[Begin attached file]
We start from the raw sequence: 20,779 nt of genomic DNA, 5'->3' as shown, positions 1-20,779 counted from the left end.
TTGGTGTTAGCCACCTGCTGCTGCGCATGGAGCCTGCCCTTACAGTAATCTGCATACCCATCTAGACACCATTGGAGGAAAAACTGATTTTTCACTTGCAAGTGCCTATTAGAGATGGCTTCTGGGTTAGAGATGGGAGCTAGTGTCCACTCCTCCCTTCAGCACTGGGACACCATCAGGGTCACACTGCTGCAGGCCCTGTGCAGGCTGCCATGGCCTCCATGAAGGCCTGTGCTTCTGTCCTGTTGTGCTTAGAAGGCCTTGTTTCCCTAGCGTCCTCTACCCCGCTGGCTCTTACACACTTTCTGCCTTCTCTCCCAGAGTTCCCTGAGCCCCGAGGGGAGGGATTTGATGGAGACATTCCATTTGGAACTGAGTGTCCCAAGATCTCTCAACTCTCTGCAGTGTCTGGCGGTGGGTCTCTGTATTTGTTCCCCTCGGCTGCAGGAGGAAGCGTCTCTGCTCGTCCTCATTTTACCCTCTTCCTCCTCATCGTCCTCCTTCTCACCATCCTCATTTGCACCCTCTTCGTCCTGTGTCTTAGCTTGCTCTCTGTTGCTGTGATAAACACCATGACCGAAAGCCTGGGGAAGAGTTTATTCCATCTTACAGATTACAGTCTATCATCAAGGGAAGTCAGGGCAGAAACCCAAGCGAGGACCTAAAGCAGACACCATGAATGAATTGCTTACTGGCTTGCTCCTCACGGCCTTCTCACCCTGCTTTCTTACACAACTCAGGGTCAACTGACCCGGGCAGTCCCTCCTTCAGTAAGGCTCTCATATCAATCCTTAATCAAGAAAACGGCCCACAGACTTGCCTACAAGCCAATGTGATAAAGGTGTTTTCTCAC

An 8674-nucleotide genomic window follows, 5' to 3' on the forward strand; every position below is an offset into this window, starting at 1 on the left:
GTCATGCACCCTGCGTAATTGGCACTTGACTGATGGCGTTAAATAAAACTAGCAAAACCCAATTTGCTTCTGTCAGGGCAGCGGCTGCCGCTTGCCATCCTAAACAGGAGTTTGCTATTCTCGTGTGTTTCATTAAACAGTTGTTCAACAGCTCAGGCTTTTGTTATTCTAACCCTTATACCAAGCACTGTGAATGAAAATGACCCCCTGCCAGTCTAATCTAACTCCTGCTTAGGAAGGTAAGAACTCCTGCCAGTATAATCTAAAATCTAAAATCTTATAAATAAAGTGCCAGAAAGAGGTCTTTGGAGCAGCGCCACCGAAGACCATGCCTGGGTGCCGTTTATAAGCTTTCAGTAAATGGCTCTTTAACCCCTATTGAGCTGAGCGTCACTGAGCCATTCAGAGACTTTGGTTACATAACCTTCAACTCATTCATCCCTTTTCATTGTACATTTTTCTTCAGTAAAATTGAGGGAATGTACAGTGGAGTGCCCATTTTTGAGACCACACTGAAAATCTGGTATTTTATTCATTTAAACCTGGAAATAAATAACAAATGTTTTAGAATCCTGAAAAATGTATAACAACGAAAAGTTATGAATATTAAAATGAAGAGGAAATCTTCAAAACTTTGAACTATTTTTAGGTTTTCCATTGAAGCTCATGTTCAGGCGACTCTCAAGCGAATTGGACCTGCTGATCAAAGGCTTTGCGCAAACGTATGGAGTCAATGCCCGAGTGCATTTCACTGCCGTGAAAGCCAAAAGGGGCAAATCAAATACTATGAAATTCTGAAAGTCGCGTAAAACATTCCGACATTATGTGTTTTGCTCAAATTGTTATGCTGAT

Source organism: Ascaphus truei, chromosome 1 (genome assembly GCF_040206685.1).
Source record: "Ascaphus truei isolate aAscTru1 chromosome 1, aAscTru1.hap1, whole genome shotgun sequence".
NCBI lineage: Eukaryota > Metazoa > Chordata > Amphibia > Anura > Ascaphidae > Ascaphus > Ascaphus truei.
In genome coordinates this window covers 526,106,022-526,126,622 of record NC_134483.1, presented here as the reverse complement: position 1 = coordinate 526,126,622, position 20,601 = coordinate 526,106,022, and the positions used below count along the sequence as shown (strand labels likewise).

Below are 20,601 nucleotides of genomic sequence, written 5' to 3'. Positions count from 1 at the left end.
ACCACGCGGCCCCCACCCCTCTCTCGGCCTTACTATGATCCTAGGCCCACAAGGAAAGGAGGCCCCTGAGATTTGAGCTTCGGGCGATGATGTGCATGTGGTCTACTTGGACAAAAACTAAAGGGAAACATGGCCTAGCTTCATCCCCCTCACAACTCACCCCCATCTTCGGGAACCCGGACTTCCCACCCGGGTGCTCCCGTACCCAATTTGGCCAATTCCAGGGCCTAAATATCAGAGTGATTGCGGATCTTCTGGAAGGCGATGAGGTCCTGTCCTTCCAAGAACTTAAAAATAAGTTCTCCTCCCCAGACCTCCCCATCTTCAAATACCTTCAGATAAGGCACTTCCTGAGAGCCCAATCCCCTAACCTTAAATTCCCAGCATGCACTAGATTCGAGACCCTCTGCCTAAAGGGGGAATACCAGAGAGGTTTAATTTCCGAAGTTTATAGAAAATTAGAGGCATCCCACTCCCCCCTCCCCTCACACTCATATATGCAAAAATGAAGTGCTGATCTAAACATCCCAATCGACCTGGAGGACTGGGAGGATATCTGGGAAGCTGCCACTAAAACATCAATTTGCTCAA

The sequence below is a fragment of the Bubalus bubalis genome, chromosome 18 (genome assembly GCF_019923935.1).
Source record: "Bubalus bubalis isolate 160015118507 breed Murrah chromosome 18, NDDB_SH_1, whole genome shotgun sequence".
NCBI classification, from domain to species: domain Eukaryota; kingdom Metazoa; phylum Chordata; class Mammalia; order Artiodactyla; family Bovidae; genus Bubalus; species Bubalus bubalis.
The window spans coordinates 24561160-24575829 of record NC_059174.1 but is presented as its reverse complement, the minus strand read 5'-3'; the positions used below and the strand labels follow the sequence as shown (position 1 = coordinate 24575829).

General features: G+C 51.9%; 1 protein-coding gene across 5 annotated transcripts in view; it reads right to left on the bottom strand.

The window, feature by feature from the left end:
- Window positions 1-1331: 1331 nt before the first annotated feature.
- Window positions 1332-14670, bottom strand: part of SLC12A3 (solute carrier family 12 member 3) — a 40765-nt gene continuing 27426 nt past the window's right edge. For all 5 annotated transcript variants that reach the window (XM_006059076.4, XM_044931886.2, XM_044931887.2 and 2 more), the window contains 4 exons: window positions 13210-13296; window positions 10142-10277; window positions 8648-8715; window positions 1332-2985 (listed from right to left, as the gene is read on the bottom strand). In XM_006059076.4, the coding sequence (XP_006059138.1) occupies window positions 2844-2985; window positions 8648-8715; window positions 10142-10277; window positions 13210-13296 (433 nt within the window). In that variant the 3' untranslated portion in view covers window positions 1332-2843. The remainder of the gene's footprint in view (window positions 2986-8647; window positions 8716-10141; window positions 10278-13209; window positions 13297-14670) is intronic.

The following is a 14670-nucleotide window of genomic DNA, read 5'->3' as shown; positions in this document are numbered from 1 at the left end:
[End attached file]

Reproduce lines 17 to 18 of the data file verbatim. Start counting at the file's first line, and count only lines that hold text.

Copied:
- Window positions 1-1331: 1331 nt before the first annotated feature.
- Window positions 1332-14670, bottom strand: part of SLC12A3 (solute carrier family 12 member 3) — a 40765-nt gene continuing 27426 nt past the window's right edge. For all 5 annotated transcript variants that reach the window (XM_006059076.4, XM_044931886.2, XM_044931887.2 and 2 more), the window contains 4 exons: window positions 13210-13296; window positions 10142-10277; window positions 8648-8715; window positions 1332-2985 (listed from right to left, as the gene is read on the bottom strand). In XM_006059076.4, the coding sequence (XP_006059138.1) occupies window positions 2844-2985; window positions 8648-8715; window positions 10142-10277; window positions 13210-13296 (433 nt within the window). In that variant the 3' untranslated portion in view covers window positions 1332-2843. The remainder of the gene's footprint in view (window positions 2986-8647; window positions 8716-10141; window positions 10278-13209; window positions 13297-14670) is intronic.